• Required Information for Certification of a Qualifying Exigency – The list of required information for certification for qualifying exigency leave for Rest and Recuperation leave has been expanded to include a copy of the military member’s Rest and Recuperation leave orders, or other documentation issued by the military setting forth the dates of the military member’s leave.

 

  • Certification of Military Caregiver Leave – The list of health care providers who are authorized to complete a certification for military caregiver leave for a covered servicemember is expanded to include health care providers, as defined in the regulation who are not affiliated with DOD, VA, or TRICARE. If an employer requests certification, an employee may submit documentation of enrollment in the Department of Veterans Affairs Program of Comprehensive Assistance for Family Caregivers as sufficient certification of the covered veteran’s serious injury or illness. The documentation is sufficient even if the employee is not the named caregiver on the document. If an employee submits documentation of the servicemember’s enrollment in the VA Program of Comprehensive Assistance for Family Caregivers, an employer may require the employee to provide additional information, such as confirmation of the familial relationship to the enrolled servicemember or documentation of the veteran’s discharge date and status. The information from the employee or servicemember that must be included for the certification for military caregiver leave is expanded to account for covered veterans. Employers may require the employee to indicate whether the military member is a veteran, the date of separation, and whether the separation was other than dishonorable. The employer may also require that the employee provide documentation confirming this information. Second and third opinions may be required by an employer for military caregiver leave certifications that are completed by health care providers, as defined in the regulations, who are not affiliated with DOD, VA, or TRICARE.

 

  • Employee Eligibility Hours of Service and USERRA – Any period of absence due to or necessitated by USERRA-covered military service must be counted in determining an employee’s eligibility for FMLA leave.

 

  • Minimum Increments of Leave – An employer may not require the employee to take more leave than necessary to address the circumstances that precipitated the need for leave, and that FMLA leave may only be counted against an employee’s FMLA entitlement for leave taken and not for time that is worked for the employer.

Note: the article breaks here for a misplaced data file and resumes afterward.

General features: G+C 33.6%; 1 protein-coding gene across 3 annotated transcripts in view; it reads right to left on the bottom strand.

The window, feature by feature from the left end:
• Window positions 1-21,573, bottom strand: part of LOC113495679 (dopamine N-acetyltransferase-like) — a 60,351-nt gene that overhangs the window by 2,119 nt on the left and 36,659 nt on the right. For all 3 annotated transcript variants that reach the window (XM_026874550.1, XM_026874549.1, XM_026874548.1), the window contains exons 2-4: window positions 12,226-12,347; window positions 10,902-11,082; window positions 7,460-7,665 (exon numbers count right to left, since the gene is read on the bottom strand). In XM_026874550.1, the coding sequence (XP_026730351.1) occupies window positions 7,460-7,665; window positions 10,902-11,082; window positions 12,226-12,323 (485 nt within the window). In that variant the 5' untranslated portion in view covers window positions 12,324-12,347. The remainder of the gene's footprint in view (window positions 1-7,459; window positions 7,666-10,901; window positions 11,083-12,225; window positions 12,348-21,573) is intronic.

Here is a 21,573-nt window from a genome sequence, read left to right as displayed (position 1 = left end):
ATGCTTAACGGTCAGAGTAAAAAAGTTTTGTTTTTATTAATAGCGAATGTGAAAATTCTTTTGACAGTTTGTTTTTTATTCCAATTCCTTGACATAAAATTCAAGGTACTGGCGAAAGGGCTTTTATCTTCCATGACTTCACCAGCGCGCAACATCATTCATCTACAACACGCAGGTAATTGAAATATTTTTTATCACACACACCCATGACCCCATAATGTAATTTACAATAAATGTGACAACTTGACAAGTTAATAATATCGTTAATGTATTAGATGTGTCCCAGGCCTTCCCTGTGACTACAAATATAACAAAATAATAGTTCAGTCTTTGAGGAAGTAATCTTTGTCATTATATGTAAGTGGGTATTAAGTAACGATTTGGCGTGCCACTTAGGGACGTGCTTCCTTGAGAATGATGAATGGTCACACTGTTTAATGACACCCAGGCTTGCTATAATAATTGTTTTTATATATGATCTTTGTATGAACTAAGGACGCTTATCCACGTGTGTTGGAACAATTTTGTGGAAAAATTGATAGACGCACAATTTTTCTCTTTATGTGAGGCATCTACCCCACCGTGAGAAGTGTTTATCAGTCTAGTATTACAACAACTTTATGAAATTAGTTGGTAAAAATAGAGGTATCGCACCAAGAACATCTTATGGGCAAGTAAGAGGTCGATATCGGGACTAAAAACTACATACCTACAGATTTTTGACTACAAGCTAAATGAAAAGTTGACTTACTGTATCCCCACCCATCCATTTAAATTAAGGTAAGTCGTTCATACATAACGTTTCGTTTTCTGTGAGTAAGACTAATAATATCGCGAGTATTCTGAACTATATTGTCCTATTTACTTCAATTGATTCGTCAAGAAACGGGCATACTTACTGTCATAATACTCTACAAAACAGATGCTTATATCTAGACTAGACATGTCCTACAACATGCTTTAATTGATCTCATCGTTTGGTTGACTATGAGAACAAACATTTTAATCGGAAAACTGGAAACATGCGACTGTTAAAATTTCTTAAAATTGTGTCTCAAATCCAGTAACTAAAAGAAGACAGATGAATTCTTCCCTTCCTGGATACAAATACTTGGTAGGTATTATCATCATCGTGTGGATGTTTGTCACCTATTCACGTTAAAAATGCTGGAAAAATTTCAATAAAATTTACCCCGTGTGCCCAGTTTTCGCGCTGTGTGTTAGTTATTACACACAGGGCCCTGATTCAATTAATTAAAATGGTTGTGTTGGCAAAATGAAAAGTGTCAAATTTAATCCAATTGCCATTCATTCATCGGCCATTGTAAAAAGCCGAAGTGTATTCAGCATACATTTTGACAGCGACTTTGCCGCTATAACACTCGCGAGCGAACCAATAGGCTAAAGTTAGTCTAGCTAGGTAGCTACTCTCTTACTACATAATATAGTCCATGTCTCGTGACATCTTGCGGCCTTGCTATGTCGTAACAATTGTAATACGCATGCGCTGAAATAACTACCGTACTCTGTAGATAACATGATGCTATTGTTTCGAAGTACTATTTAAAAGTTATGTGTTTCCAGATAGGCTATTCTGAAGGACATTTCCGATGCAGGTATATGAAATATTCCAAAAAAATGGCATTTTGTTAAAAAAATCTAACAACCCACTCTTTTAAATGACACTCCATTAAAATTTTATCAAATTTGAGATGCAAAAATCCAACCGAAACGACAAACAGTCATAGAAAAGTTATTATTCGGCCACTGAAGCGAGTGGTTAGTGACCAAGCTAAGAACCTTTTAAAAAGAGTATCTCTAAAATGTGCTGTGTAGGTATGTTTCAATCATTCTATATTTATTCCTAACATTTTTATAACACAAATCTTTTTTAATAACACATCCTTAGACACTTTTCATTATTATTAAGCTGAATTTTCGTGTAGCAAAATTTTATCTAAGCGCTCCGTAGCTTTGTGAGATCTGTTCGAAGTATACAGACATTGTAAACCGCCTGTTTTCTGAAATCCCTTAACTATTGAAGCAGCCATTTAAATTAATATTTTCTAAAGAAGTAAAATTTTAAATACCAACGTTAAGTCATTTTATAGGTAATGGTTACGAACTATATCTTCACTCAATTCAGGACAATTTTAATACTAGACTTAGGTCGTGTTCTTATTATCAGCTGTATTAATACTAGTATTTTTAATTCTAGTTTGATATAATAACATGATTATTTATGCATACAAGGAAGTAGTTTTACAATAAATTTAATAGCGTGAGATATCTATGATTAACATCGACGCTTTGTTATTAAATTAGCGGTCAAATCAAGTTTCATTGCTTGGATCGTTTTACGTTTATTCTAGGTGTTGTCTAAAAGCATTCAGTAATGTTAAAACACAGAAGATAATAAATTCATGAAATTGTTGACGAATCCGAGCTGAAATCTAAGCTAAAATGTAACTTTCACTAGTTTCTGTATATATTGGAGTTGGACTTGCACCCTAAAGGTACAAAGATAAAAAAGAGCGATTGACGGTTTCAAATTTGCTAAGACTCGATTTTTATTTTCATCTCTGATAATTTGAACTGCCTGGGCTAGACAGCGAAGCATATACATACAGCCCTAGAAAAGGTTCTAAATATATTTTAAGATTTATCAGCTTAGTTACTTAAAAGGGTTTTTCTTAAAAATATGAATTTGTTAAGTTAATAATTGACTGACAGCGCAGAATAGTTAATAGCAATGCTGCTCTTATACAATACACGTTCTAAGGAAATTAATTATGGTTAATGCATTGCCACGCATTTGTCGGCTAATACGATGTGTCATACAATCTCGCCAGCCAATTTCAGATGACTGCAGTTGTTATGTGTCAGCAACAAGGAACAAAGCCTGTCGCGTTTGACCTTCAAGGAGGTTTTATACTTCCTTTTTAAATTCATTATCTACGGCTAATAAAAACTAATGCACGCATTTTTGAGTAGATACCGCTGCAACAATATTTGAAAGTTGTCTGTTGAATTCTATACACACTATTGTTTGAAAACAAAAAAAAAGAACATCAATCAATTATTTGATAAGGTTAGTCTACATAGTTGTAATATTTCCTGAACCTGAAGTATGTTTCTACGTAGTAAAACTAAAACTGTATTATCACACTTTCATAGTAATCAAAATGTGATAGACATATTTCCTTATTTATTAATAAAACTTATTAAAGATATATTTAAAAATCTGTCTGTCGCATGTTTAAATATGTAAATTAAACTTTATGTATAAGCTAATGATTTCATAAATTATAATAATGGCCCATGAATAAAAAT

• Varying Minimum Increments of Leave – Employers must track FMLA leave using the smallest increment of time used for other forms of leave subject to a one hour maximum.

 

  • Physical Impossibility – In the previous regulations it stated, where it is physically impossible for an employee to start or end work mid-way through a shift, the entire period the employee is forced to be absent is counted against the employee’s FMLA leave entitlement. Clarifying language is added noting that the physical impossibility provision is to be applied in only the most limited circumstances, and the employer bears the responsibility to restore the employee to the same or equivalent position as soon as possible.

 

  • Compliance with GINA Recordkeeping Requirements – FMLA documentation covered by the Genetic Information Non-Discrimination Act (GINA), e.g. medical certification forms for family members, must comply with the confidentiality requirements of GINA.

 

New Focus HR clients will receive updated policies that are impacted by the new FMLA regulations soon. Remember, new posters need to be posted in an employer’s workplace no later than March 8, 2013. Anyone else who would like additional information should contact us.

 

Note: Most of the information included in this article was obtained from the Department of Labor website at: http://www.dol.gov/whd/fmla/2013rule/comparision.htm.

 

Written By: Kristen Shingleton, M.B.A., CCP

President, New Focus HR LLC